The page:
In April of 2013, Rachel Teichman moved to Houston and found most bakeries here dominated by traditional desserts like brownies, cupcakes and cookies.
She decided what the city needed was scones and established The Scone Artist, her at-home scone business in the Meyerland area. Thanks to the Texas Cottage Foods Bill update in 2013, Teichman can legally sell scones from her home.
"I wanted to try and think of a product I could sell from home that would work under the restriction, and basically I don't think the scone has been fully explicated yet in a way that some other baked goods have," Teichman says. "I just always like making them; I like giving tea parties and going to tea parties, and a scone is usually the focal point of both."
She describes the scone as a "blank canvas," in fact, that is the name for one of her art and artist-themed treats. Her background in art allows her to combine specific ingredients to not only make each taste good, but also look beautiful.
"I was trying to think of a name," she says. "I went through different names, rhyming names, alliterative names, and my husband and I always go back and forth to how you pronounce scone. Everyone in America says scone, but apparently in Scotland they say scon. The Scone Artist could really be pronounced The Scon Artist as in the Con Artist, so that's where the name came from. And then actually the art idea came because of the name."
Each of her scones are named after an art movement, work of art or artist. The most popular flavors are the Lichtenstein (mini M&M's and brown sugar), the Oldenburg (cheddar cheese, cream cheese, scallions and nutmeg) and pretty much anything with cranberries.
But those are just for starters. There's also the Pop Art scone made of banana, chocolate chips and Pop Rocks, or a Mixed Media variety with your choice of fruit and candy. There's an Abstract scone with fruit jam and sprinkles, and the Surrealism scone, described as a chocolate chip cookie disguised as a scone. Because van Gogh painted sunflowers, his namesake scone includes sunflower seed butter and chocolate sunflower seeds.
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The menu also includes an option to make your own scone by choosing from a selection of ingredients, such as cookies, herbs, pretzels, cereal and chips. Teichman says she's made on request a Froot Loops scone and one with gummy bears.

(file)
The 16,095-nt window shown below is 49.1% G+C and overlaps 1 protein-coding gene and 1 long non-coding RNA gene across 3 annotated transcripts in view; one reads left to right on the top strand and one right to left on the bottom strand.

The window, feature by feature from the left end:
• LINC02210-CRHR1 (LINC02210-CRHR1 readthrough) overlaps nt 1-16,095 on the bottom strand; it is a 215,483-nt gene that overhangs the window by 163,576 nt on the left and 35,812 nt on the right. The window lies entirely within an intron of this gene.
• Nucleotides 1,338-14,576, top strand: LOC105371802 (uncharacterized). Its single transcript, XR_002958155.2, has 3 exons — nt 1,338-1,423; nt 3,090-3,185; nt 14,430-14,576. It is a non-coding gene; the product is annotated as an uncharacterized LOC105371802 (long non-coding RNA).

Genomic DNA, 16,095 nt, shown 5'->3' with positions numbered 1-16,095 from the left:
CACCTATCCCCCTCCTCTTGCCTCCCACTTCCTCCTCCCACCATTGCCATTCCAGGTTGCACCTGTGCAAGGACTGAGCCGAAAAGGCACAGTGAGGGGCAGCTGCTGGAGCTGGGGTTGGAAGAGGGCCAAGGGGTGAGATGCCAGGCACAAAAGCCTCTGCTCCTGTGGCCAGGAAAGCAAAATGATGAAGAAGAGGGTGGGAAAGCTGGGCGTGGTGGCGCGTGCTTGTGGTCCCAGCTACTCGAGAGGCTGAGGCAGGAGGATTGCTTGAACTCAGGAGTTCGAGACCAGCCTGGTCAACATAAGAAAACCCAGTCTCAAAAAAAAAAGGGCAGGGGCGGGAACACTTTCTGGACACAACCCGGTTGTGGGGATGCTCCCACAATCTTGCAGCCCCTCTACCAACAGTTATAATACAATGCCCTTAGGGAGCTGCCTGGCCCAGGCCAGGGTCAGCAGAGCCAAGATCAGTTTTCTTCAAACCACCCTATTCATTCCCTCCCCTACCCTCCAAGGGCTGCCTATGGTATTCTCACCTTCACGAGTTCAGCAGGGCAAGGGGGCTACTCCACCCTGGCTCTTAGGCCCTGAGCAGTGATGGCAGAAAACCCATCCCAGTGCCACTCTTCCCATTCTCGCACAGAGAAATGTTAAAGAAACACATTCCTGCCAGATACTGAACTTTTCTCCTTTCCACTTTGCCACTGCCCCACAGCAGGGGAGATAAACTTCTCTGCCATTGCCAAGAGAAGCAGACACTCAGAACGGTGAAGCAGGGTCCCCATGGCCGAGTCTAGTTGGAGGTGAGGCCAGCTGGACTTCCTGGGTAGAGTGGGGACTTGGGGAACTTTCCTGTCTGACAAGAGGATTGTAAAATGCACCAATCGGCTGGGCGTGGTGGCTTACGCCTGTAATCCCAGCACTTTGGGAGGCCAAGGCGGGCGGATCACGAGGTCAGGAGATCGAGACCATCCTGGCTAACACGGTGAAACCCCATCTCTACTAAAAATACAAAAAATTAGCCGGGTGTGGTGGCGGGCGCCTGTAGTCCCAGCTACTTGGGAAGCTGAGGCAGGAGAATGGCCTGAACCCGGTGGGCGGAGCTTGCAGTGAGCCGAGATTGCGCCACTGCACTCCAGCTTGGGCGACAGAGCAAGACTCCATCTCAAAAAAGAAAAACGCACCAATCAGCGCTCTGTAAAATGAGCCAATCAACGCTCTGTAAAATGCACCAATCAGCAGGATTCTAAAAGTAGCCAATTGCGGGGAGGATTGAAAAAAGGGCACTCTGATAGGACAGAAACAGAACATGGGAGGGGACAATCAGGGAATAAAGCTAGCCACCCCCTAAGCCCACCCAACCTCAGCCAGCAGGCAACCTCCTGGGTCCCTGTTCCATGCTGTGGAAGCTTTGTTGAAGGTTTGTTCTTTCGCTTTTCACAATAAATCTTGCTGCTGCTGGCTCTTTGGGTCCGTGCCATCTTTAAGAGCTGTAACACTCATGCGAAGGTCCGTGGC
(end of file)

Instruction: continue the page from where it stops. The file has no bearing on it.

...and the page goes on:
One of her most recent creations is the Pollock, which includes blackberries and chocolate chips; she describes it as a "happy accident."
"I figured it would look cool, but I didn't really know, and I made it, and it did look cool, and it did taste good... I needed the blackberry for the color, and you never know when you're working with actual fresh fruit how it's going to work out, but that one worked well," she says.
All of Teichman's scones look like paintings. No, you don't see sunflowers in her van Gogh scone, but it is clear what you are about to eat. Each is tender, soft and melts in your mouth like a fluffy, soft-baked cookie.
"I kind of read a lot about what should be in a scone and played around with different proportions," she says. "They don't have a lot of sugar in them. I played with the butter a little. I tested doing them with milk brushed on top, and I really prefer not. It was really a lot of trial and error. I kind of had my base and then I can mix in X number of mix-ins."
Teichman has her hopes set on expanding her business one day. If she can rent some space, she would like to do bigger events, mail her scones outside of the city and sell her creations in more locations.
But, for now, if you've got a scone craving or need them for an event, you can order the treats by the dozen. Two-inch mini scones cost $15 per dozen, while three-inch junior scones cost $20 per dozen. All orders can be placed online, through email or over the phone at 858-922-0145.
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